Google Nest Hub Max gets group calling feature for your next morning meeting

(Image credit: Google)

Starting today, you’ll be able to use your Google Nest Hub Max for group video calling using Google Duo or Google Meet.

To set it up, use the Google Duo app on your phone to set defined groups – say, all the members in your family or a group of friends – and then say, “Hey Google, make a group call,” and tap on the Duo group you want to connect with.

According to a new Google blog post, Google Meet group video calls can be setup using a Google Meet room code or you can say, “Hey Google, join my next meeting” to jump onto the next call on your personal Google Calendar – a handy feature while most of us are working from home.

Both types of video calls are rolling out first in the US on the Google Nest Hub Max, but Duo group calls will soon be available on other Google-based video speakers like the LG XBOOM AI ThinQ WK9 Smart Display, JBL Link View and Lenovo Smart Displays as well.

Eat your heart out, Zoom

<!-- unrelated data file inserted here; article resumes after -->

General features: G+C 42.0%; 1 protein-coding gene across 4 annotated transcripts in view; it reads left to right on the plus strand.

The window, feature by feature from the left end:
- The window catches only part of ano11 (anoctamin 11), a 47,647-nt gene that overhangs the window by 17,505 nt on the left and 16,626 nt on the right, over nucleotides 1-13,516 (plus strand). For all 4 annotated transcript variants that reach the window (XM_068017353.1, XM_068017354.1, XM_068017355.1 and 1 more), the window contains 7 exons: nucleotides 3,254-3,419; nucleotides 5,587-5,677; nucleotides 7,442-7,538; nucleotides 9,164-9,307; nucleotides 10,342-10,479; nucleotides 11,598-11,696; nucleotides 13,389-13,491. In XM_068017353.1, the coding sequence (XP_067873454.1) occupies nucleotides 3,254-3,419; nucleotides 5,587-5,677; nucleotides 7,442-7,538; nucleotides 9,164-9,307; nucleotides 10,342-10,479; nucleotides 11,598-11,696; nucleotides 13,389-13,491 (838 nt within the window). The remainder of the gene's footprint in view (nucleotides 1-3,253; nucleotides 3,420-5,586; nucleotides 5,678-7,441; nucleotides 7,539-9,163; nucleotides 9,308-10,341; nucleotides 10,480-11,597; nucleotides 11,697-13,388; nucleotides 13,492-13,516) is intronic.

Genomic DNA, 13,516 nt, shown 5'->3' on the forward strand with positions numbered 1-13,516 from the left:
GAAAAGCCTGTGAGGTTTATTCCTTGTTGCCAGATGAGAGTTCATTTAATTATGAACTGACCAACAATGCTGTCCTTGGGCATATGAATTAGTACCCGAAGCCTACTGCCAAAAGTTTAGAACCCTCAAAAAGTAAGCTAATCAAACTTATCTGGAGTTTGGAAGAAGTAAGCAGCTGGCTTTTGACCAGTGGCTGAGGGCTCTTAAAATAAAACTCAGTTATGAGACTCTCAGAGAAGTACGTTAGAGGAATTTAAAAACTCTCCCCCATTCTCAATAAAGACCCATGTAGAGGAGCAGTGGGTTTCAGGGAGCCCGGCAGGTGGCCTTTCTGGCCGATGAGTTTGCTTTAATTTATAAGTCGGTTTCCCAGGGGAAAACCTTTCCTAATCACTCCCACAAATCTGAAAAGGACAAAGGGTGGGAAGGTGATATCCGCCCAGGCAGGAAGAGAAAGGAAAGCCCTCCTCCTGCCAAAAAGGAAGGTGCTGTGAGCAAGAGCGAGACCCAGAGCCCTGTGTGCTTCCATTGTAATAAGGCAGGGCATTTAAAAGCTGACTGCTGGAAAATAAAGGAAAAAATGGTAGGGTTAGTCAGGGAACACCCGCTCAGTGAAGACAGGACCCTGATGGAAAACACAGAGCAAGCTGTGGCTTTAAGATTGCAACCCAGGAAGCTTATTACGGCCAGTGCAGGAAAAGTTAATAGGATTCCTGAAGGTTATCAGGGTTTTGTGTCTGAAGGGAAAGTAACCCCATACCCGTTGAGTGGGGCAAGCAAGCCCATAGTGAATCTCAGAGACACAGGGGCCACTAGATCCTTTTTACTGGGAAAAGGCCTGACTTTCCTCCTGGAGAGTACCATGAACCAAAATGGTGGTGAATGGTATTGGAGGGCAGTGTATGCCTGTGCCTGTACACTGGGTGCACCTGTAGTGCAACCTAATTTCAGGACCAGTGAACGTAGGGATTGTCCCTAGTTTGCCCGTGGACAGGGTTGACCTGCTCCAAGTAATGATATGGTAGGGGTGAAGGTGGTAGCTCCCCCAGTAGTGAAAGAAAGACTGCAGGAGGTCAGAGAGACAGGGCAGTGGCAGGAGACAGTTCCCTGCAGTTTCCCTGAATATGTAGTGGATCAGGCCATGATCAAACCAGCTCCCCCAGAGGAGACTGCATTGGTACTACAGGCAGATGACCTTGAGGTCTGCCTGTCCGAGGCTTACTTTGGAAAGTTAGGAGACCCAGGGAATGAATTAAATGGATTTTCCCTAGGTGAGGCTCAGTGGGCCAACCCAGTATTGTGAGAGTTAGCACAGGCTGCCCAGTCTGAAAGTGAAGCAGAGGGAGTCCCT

Zoom has been making some serious strides in the video conferencing space since the Covid-19 pandemic began back in March, but the latest addition to the Nest Hub Max could help drive more folks to use Google Meet and Google Duo for video calls.

Before today, the Nest Hub Max was only able to make one-to-one calls, which has limited its functionality as a versatile video calling speaker.

This is the one area where the Facebook Portal beat the Home Nest Hub Max – as it's allowed up eight people to connect via Messenger or up to four people if you're calling using WhatsApp from launch – and recently upgraded that number to 50 people with Messenger Rooms in April of this year.

Nest Hub Max can support group calls with up to 32 participants after today, however, so at least Google is getting closer.

Nick Pino

Nick Pino is Managing Editor, TV and AV for TechRadar's sister site, Tom's Guide. Previously, he was the Senior Editor of Home Entertainment at TechRadar, covering TVs, headphones, speakers, video games, VR and streaming devices. He's also written for GamesRadar+, Official Xbox Magazine, PC Gamer and other outlets over the last decade, and he has a degree in computer science he's not using if anyone wants it.